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Former Art Student Finds Her Calling In A Funeral Home: ‘We’re The Last To Put A Smile On Your Face’

Noble Square resident Anna Wolak discovered the artistry and compassion needed to work in the business of death — and fell in love.

Anna Wolak, 31, graduated from Malcolm X City Colleges as Valedictorian. The Noble Square resident earned her degree in mortuary science and plans to work in Chicago funeral homes.
Hannah Alani / Block Club Chicago
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NOBLE SQUARE — After a decade of juggling jobs in food service and the local music scene, Noble Square resident and art school graduate Anna Wolak has finally found her calling: making the dead look more alive.

Last month, Wolak graduated as valedictorian of Malcolm X City College, 1900 W. Jackson Blvd. She earned her Associate’s Degree in Mortuary Science and will intern at Christian Funeral Home in Avondale. 

With a 4.0 GPA, Wolak was the city college’s first valedictorian to study the science of death.

Wolak, 31, moved to Chicago in 2008 after attending art school in Pittsburgh. She took on “token art school jobs,” such as bartending and working in groceries and bookstores.

That passion for art shines through in her work and Wolak said working in a funeral home is as much an art as it is a science.

First, there’s the literal craft of embalming and reconstructing a deceased person’s face using special fluids and make-up. 

Inside the mock embalming room at Malcolm X , special make-up is used to construct and mold faces of celebrities — muscles, hair follicles and all. Skin colors come in “peach,” “suntan” and other varieties. 

The time-consuming project brought Chicago native Kanye West’s face to the laboratory. Wolak, a “Golden Girls” fan, chose to replicate Bea Arthur’s face.

Credit: Hannah Alani/Block Club Chicago
A peak inside the Malcolm X City College’s Mortuary Science lab, where students learn the art and science of the funeral home business.

“We say, ‘We’re the last one to put a smile on your face. We’re the last one to put you down,'” Wolak said, with a laugh. 

Then there’s the more abstract — and much more serious — art of effectively connecting with fragile, grieving families who are going through the worst experience of their lives.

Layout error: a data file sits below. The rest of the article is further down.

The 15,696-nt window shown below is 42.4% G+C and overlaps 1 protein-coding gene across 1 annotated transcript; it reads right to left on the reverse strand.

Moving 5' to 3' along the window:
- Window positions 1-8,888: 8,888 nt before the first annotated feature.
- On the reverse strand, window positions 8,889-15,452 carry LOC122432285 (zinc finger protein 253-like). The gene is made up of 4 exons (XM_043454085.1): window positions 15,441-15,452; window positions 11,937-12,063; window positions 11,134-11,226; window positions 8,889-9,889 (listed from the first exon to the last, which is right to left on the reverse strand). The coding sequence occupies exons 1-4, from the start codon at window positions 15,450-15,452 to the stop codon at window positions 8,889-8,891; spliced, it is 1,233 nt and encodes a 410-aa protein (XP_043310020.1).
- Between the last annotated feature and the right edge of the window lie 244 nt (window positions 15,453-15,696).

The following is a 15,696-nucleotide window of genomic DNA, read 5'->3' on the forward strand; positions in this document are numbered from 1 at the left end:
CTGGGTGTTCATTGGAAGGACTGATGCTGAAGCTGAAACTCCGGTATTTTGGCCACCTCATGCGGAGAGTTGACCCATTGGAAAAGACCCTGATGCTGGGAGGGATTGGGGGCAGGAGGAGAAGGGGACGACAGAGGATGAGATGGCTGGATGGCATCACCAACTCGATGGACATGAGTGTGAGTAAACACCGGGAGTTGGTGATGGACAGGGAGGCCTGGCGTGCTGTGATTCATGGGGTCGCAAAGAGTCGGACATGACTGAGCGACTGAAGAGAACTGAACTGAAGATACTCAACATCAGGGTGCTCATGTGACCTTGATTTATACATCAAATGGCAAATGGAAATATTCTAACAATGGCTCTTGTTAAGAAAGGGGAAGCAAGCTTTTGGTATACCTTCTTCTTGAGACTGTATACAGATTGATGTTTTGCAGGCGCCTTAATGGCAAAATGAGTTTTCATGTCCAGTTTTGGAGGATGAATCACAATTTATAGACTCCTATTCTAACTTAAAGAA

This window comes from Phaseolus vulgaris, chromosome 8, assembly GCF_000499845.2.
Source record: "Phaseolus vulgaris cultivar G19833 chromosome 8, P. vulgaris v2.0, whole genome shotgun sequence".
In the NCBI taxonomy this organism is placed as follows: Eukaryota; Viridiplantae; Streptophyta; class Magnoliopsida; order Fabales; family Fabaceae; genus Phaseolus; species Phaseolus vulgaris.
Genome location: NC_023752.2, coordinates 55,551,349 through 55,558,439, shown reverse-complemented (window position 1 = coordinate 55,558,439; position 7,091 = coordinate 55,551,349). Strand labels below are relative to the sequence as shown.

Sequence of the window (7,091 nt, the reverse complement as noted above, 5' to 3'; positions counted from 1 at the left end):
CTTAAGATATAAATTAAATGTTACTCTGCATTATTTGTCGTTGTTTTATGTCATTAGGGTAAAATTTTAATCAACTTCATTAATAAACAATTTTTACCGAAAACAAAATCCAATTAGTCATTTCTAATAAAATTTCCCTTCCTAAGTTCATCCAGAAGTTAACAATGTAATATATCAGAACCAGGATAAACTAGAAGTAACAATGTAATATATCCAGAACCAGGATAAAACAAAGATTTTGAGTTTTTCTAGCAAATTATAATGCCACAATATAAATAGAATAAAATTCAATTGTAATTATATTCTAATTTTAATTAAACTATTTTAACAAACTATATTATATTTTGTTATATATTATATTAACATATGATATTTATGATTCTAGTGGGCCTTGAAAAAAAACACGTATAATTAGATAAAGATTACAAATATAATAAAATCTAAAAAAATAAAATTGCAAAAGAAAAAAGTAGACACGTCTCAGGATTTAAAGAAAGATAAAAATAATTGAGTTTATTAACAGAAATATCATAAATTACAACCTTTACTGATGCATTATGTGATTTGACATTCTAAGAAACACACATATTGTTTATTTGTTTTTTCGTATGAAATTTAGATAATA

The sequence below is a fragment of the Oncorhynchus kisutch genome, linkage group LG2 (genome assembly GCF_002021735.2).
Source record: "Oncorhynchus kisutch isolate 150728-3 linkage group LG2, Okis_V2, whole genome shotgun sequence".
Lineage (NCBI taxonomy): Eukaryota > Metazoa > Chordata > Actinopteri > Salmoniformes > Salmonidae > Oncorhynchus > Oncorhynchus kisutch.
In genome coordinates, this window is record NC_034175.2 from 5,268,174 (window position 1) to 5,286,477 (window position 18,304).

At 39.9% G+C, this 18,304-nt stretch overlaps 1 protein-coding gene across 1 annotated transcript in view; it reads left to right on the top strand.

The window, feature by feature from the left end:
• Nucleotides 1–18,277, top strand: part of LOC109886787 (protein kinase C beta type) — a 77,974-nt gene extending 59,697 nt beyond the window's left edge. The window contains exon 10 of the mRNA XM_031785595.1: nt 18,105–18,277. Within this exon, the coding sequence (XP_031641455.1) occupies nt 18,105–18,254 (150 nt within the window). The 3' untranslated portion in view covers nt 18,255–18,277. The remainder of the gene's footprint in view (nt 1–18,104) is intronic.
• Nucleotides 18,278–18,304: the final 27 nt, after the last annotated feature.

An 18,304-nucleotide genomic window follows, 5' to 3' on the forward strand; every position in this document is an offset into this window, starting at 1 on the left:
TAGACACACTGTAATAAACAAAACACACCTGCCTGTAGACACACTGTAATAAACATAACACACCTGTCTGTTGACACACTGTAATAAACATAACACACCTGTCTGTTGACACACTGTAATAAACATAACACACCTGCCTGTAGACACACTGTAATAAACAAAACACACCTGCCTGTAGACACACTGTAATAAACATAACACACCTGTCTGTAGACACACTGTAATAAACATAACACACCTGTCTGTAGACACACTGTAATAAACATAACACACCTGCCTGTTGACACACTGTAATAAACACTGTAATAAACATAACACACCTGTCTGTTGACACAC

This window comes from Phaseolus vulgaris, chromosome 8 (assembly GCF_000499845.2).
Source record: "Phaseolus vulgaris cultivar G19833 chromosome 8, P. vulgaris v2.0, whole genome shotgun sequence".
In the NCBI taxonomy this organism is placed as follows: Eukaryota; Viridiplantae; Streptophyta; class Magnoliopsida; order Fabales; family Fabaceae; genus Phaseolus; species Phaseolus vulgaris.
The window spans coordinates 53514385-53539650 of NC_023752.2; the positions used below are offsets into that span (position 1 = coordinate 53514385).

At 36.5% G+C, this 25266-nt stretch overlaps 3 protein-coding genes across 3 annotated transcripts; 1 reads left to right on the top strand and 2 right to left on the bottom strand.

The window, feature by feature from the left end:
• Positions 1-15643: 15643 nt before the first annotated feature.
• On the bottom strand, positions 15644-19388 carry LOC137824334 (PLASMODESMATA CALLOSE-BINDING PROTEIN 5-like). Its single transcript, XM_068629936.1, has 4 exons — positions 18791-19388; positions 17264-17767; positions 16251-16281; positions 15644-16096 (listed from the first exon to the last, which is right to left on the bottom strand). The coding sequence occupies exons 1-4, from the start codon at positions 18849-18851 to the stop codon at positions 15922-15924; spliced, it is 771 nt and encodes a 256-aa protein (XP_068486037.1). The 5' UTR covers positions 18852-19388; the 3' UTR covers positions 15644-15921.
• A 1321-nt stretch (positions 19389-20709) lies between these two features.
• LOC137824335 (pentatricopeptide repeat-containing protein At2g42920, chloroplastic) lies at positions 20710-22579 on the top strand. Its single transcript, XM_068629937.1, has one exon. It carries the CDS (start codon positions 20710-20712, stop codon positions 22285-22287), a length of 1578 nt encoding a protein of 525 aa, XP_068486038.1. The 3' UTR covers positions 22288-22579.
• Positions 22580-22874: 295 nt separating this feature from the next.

During school, Wolak said she was struck by how emotional and cathartic her studies were at Maclom X. Her flash cards and study guides combined the memorization of human body parts with analysis of family structures and grief processes.

“I didn’t think I was capable and smart enough,” Wolak said. “I needed to get kicked around by life a little bit before coming to this.”

Wolak discovered her passion a few years ago when her grandfather landed in home hospice care, that she realized her passion for mortuary science.

During her grandfather’s final days and after his death, Wolak took note of how caring and thoughtful the funeral home staff was for her and her family.

“They were two men in perfectly pressed suits. … My mom fell asleep, and they tucked her in with an Afghan,” she said. “In that moment, I realized, ‘I need to do this.’”

After her grandfather’s funeral, Wolak searched for mortuary science programs in Chicago and came across Malcolm X — Chicago’s only mortuary science program. She immediately enrolled.

During Wolak’s pre-placement interview two years ago, Karen Scott — the program’s director — said she stood out as a student who was going to excel.

“She does not have a sense of complacency,” Scott said. “Her work ethic [is] a no-excuse mentality. She has a humble spirit.”

That spirit is important in the funeral home industry, Scott said.

“I’ve attempted to walk out at 4 or 5 p.m. If a family comes in crying, you turn back around,” she said. “Some days I don’t eat until 10 p.m. People don’t understand the rigors. … Every family is different. It’s not cookie-cutter.”

A Chicago native, Scott’s first job in high school was working as a typist in the Cook County morgue. That job introduced her to funeral directors, with whom Scott became “smitten” — in the professional sense.  Similar to Wolak, she noted.

While most graduates pursue careers at funeral homes, some head to the medical examiner’s office to work for Cook County, Scott said.

“I wanted to know what, why and how,” she said. “I wanted to understand what [funeral directors] do.”

Funeral homes are mostly family-owned businesses, so Chicago’s morticians either come up through the family business or learn the ropes at Malcolm X, Scott said.

The program itself is two-years long and while it is rooted in science and business studies, it blends in courses about effectively communicating with grieving families.

“Mortuary science and death care is more about the living than the dead in a lot of ways,” Wolak said.

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